The voice of triathlon in this city is having a tough time predicting who will be the first professional across the line in this Sunday’s inaugural Challenge Penticton, Canada race.
“I think we are going to have a strong race at the front,” said Steve King, who’s been working races here for three decades. “We’ve got I think up to five guys who could be vying for a win.”
Among the notables is Chris “Macca” McCormack, who will be racing in Penticton for the first time.
“He always comes to win,” King said of the 40-year-old Australian and two-time Ironman World Champion. “He is going to be putting it fully on the line. He would like the title.”
At a media conference Thursday morning at the Lakeside Resort, McCormack noted Penticton had always been synonymous with triathlon in his mind.
“It will always be the home of triathlon in this country and coming to Penticton is very special to me and it is an honour to finally be able to race here,” he said.
He added the long distance races like Ironman have been a learning experience for him over the years.
“You become a bit more internalized and I realized I had to work out some of my own problems on a mental level not a physical level,” said McCormack. “It’s getting all those voices in your head right that enables you to push.”
King also likes hometown racer Jeff Symonds, who’s coming off a win at a half-Iron race last month in Stony Plain, Alta.,
“He knows this course like nobody and he’s in great form,” King said of the local favourite.
Other B.C. favourites include Surrey man Nathan Killam, who won the half-distance race in Oliver in June, and Vernon resident Nathan Champness, who won the half-distance race in Osoyoos in July.
“Both of them I could see doing extremely well,” said King. “Expect them to vie for top half-dozen positions.”
The course record, which still holds since Challenge is using the same route, is eight hours and nine minutes and 53 seconds, set in 2006 by Thomas Hellriegel. King expects the winning time this year to be between 8:20 and 8:45.
“In the women’s race,we’ve only got eight pros listed but we do have, I think, probably three that could be within 9:40 or less. I think that is an extremely good field as well,” King said.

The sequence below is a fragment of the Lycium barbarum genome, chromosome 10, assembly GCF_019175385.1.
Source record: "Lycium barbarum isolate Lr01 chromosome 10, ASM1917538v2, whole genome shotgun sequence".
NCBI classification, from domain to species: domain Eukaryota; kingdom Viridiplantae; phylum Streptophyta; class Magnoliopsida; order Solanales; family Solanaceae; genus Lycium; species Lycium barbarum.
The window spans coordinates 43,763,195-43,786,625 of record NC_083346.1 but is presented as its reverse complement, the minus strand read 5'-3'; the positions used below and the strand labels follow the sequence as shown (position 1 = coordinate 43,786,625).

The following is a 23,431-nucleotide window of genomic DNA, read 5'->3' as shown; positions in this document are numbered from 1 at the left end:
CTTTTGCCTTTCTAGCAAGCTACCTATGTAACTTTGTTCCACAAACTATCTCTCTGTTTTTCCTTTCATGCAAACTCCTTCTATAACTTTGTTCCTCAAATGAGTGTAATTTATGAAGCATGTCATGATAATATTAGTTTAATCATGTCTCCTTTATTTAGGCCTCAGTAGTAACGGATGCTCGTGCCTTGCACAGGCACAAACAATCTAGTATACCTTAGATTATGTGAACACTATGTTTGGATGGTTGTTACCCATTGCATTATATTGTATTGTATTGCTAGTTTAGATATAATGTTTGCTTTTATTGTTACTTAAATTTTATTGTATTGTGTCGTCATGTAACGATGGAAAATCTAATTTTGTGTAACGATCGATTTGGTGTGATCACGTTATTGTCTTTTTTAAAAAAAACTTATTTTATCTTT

Since the $75,000 prize purse is divied among the top 10 professional racers, the ladies are assured a payout and may be willing to take chances.
“The neat thing for the women is obviously they can push the pace hard,” King said, and “$12,000 for the win is a big incentive.”
Carrie Lester, a 32-year-old Australian who has won Challenge Cairns, Ironman Australia and is coming off a third-place finish in July at Ironman Lake Placid, is one of the women to watch.
Vancouver resident Gillian Clayton, who won the 2012 Ironman Canada, is back again, as is last year’s top age-grouper, Kendra Lee of Denver.
Local racers Janelle Morrison and Jen Annett are also expected to do well, King added.
Morrison was the third woman across the line at last year’s Ironman Canada, while Annett was first in her age group in the Peach Classic Triathlon.
For Morrison it was her first Ironman in Penticton since suffering life-threatening injuries in a car crash in Nov. 2010, and while the results were positive, she realized she still had a long ways to go.
“Last year when I crossed the line it was kind of like, I’m not sure how to describe it other than it seemed like there was more that needed to be learned through the process,” she said. “I had healed my physical body and proven that to myself but there was whole emotional and spiritual side that needed to be healed and rediscovered and regrown so that’s been the key focus this year.”
Now with every race completed, the athlete says she is continuing to grow and learn and is on track to finish the season strong.
King said the pro category is not as strong as in other years, because Penticton in the past has been a place to pick up points needed to earn a spot in the Ironman World Championship in Kona. In the years ahead, however, he thinks pros may note the rich prize purse and try to plan their seasons around it.
This year’s race, the first to allow relay teams, will see one such group, Team MitoCanada, try to set a Guiness world record by completing the event in under eight hours. The pros hit the water Sunday at 6:15 a.m., followed by the wave starts at 6:30 a.m.